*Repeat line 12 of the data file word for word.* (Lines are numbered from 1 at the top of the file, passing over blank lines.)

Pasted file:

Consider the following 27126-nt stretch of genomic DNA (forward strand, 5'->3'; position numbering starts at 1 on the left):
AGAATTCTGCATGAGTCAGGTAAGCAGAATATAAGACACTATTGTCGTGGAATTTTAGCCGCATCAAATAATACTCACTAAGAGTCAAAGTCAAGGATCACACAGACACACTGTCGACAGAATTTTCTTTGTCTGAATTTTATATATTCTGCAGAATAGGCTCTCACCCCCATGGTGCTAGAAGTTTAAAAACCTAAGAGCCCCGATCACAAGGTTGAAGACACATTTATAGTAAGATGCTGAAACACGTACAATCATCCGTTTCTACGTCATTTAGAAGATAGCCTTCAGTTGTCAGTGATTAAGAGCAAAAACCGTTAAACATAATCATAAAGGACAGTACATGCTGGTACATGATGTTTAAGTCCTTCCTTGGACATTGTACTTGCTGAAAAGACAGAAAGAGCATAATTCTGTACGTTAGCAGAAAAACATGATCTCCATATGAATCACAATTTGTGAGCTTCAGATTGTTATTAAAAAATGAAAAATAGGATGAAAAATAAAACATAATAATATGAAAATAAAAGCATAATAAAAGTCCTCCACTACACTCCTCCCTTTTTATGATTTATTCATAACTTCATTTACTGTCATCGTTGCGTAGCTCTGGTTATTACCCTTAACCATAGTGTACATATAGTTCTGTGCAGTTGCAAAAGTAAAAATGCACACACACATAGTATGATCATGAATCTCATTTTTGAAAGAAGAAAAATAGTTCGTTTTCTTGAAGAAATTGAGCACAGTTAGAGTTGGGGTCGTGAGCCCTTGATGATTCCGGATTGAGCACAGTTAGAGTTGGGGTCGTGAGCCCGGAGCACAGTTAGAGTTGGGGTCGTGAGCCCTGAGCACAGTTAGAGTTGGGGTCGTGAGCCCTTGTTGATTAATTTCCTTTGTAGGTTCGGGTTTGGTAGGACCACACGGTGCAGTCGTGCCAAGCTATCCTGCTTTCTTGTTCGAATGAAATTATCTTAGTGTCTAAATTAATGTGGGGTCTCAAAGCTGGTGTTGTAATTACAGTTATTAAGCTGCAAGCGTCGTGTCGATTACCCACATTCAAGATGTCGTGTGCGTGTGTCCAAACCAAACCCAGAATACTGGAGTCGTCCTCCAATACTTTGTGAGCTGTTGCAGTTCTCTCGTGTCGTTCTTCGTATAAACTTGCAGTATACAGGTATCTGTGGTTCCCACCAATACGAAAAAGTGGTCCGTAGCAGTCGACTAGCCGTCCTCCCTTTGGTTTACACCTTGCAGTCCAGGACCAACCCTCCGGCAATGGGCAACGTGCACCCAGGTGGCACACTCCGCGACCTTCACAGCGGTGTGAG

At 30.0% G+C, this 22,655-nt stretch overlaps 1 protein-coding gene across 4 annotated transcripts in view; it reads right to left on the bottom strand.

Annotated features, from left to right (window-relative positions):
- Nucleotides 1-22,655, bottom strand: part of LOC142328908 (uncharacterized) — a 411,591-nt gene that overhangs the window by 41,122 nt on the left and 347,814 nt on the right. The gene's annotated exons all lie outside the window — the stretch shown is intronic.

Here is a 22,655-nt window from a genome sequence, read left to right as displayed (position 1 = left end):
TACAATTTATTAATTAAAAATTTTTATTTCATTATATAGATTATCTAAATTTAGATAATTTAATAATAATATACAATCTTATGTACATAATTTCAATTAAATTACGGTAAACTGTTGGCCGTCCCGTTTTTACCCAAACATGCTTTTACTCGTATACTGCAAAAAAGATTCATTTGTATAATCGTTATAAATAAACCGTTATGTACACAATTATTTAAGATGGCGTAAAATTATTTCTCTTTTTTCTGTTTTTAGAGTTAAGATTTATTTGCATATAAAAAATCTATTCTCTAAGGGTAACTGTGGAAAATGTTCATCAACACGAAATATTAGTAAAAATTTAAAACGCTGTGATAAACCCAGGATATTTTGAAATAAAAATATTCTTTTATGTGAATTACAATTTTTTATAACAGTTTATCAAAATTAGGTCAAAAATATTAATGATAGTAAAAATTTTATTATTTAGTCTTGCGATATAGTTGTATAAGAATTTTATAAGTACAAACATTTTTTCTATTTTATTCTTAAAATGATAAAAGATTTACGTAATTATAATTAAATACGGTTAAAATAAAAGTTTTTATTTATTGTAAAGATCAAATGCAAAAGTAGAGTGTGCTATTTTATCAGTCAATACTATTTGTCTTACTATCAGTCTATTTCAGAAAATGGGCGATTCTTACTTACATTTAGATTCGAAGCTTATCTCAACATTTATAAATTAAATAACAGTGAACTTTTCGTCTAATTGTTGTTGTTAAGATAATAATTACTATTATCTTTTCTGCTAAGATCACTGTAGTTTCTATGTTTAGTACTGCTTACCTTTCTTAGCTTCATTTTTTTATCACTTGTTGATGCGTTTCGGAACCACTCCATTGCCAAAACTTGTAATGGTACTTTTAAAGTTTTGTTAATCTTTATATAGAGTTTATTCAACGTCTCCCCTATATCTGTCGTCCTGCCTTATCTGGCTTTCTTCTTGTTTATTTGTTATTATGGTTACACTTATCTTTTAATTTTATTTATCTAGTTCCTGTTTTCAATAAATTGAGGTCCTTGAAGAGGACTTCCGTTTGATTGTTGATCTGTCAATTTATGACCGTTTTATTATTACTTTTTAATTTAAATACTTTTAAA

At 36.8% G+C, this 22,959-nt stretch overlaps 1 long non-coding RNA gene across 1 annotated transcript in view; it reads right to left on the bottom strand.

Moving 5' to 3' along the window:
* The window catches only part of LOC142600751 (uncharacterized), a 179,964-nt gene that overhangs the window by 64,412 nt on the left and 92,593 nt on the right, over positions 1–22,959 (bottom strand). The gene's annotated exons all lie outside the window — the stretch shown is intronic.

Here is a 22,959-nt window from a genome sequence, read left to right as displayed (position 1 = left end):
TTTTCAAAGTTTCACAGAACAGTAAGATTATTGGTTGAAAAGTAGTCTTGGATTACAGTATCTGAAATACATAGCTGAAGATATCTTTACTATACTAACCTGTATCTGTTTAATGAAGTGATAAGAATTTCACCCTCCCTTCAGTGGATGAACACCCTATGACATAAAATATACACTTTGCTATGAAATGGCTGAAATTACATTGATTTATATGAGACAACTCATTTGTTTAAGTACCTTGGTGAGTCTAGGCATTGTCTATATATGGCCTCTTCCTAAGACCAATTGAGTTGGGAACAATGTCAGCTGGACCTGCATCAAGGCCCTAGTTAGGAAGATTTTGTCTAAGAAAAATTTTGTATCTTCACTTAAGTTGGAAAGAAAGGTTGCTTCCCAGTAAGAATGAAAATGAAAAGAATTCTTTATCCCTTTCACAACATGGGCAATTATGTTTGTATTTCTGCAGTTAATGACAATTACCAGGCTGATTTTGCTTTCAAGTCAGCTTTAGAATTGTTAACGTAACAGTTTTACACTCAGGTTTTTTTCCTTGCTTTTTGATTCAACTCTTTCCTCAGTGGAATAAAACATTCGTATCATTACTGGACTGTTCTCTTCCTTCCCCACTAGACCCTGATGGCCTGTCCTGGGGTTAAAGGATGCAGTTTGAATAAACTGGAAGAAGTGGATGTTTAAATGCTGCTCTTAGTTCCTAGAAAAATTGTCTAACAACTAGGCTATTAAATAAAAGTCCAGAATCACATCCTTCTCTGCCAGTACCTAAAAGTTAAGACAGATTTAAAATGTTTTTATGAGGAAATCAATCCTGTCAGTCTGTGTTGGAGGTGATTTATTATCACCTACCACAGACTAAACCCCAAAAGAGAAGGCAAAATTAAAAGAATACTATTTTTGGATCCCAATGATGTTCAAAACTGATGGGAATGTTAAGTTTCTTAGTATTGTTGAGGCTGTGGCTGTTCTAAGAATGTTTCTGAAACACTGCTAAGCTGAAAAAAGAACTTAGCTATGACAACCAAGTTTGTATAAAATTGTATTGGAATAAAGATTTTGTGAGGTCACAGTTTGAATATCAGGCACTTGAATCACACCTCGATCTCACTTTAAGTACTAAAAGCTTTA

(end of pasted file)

TTTTCAAAGTTTCACAGAACAGTAAGATTATTGGTTGAAAAGTAGTCTTGGATTACAGTATCTGAAATACATAGCTGAAGATATCTTTACTATACTAACCTGTATCTGTTTAATGAAGTGATAAGAATTTCACCCTCCCTTCAGTGGATGAACACCCTATGACATAAAATATACACTTTGCTATGAAATGGCTGAAATTACATTGATTTATATGAGACAACTCATTTGTTTAAGTACCTTGGTGAGTCTAGGCATTGTCTATATATGGCCTCTTCCTAAGACCAATTGAGTTGGGAACAATGTCAGCTGGACCTGCATCAAGGCCCTAGTTAGGAAGATTTTGTCTAAGAAAAATTTTGTATCTTCACTTAAGTTGGAAAGAAAGGTTGCTTCCCAGTAAGAATGAAAATGAAAAGAATTCTTTATCCCTTTCACAACATGGGCAATTATGTTTGTATTTCTGCAGTTAATGACAATTACCAGGCTGATTTTGCTTTCAAGTCAGCTTTAGAATTGTTAACGTAACAGTTTTACACTCAGGTTTTTTTCCTTGCTTTTTGATTCAACTCTTTCCTCAGTGGAATAAAACATTCGTATCATTACTGGACTGTTCTCTTCCTTCCCCACTAGACCCTGATGGCCTGTCCTGGGGTTAAAGGATGCAGTTTGAATAAACTGGAAGAAGTGGATGTTTAAATGCTGCTCTTAGTTCCTAGAAAAATTGTCTAACAACTAGGCTATTAAATAAAAGTCCAGAATCACATCCTTCTCTGCCAGTACCTAAAAGTTAAGACAGATTTAAAATGTTTTTATGAGGAAATCAATCCTGTCAGTCTGTGTTGGAGGTGATTTATTATCACCTACCACAGACTAAACCCCAAAAGAGAAGGCAAAATTAAAAGAATACTATTTTTGGATCCCAATGATGTTCAAAACTGATGGGAATGTTAAGTTTCTTAGTATTGTTGAGGCTGTGGCTGTTCTAAGAATGTTTCTGAAACACTGCTAAGCTGAAAAAAGAACTTAGCTATGACAACCAAGTTTGTATAAAATTGTATTGGAATAAAGATTTTGTGAGGTCACAGTTTGAATATCAGGCACTTGAATCACACCTCGATCTCACTTTAAGTACTAAAAGCTTTA